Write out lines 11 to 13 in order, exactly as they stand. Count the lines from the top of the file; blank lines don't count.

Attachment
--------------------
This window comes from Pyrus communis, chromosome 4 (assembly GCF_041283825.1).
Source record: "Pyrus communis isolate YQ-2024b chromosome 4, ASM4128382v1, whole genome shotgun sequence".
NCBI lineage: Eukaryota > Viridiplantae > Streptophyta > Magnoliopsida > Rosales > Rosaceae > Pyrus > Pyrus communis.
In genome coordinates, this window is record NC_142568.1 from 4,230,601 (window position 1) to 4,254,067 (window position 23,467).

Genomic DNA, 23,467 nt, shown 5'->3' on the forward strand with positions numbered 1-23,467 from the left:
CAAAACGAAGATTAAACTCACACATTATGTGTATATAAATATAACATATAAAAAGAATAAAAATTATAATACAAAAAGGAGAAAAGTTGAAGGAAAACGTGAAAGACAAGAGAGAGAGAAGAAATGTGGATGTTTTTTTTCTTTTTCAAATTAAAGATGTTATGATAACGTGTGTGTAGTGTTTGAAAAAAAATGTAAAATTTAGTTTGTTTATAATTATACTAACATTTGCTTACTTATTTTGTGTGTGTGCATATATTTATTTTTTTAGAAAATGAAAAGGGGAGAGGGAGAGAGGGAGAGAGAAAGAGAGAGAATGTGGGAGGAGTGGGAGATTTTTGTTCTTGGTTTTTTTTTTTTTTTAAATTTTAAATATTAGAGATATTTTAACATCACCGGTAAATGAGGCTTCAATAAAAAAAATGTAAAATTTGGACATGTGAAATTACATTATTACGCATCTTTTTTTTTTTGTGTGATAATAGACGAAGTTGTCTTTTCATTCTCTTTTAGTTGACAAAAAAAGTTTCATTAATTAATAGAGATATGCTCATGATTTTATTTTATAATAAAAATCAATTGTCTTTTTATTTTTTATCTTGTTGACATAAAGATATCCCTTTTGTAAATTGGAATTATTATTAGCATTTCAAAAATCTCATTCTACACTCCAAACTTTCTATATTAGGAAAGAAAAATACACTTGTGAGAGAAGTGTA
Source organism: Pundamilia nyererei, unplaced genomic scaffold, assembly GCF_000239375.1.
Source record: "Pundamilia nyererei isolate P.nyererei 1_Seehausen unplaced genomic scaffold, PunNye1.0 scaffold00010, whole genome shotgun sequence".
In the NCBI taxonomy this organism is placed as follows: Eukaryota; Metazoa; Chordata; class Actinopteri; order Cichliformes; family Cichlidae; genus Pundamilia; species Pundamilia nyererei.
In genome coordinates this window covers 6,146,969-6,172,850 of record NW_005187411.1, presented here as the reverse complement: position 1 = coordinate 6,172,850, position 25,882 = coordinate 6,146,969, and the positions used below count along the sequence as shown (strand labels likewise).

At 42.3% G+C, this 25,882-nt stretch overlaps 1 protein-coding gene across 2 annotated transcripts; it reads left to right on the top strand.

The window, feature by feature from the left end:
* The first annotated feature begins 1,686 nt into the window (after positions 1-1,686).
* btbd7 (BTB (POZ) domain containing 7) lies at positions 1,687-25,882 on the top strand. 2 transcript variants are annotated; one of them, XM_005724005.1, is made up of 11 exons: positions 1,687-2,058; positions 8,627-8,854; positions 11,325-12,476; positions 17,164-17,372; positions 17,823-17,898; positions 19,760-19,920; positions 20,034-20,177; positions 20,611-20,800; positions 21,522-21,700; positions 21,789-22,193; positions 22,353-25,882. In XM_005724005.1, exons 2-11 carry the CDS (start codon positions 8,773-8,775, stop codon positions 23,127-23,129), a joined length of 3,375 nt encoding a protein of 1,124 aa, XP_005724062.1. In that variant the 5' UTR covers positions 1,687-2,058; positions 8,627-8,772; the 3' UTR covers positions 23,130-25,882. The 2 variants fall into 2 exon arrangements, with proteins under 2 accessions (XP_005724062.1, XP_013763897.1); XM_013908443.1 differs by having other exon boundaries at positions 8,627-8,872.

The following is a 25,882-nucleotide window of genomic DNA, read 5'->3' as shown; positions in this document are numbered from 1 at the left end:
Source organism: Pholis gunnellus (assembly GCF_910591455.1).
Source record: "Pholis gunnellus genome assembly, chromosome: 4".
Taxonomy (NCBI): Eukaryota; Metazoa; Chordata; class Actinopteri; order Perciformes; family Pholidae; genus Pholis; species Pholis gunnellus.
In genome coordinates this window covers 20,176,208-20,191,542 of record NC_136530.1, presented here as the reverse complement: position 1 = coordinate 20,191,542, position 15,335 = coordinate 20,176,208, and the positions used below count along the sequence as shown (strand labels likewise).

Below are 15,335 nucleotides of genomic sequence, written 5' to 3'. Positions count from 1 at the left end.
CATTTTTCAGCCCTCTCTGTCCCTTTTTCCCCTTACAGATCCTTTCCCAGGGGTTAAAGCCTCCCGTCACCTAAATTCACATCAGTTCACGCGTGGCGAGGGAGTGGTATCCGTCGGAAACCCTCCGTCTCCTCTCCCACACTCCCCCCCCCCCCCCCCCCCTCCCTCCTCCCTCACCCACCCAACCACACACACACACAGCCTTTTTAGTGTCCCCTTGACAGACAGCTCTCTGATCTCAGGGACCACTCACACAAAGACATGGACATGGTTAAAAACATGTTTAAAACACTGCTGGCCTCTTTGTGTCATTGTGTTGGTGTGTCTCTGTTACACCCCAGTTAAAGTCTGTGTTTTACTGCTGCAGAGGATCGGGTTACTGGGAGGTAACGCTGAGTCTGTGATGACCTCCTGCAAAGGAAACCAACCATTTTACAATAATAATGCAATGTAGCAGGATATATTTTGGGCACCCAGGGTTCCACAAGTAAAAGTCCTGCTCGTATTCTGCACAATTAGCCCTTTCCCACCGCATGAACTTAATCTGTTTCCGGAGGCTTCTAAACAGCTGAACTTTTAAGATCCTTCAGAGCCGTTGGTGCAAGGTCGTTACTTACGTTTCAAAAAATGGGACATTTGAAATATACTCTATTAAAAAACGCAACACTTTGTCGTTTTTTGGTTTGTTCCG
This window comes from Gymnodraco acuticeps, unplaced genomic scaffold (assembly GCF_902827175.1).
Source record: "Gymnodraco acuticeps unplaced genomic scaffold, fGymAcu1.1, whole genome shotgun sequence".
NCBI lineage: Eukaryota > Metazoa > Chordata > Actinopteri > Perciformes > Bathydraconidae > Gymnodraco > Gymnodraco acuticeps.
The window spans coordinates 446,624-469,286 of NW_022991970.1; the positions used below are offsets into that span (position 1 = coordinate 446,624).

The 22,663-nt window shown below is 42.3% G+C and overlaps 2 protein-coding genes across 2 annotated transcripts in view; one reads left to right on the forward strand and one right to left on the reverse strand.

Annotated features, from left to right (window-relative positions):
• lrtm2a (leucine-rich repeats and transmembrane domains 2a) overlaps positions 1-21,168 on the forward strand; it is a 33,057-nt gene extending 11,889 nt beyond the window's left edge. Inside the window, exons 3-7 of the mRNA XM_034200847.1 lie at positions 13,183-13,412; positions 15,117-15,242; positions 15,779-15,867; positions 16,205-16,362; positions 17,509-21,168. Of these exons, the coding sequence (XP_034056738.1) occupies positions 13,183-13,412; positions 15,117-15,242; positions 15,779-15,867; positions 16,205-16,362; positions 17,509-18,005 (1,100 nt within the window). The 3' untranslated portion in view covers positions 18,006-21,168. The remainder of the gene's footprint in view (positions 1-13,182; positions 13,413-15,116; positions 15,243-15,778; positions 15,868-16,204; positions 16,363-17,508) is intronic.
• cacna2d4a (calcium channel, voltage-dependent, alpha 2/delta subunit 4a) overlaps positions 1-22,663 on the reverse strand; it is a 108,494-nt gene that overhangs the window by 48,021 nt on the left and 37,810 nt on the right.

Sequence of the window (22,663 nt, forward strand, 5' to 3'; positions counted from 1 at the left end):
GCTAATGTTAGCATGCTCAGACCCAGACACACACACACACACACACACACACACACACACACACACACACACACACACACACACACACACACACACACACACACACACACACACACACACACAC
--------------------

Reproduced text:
At 42.3% G+C, this 25,882-nt stretch overlaps 1 protein-coding gene across 2 annotated transcripts; it reads left to right on the top strand.

The window, feature by feature from the left end:
* The first annotated feature begins 1,686 nt into the window (after positions 1-1,686).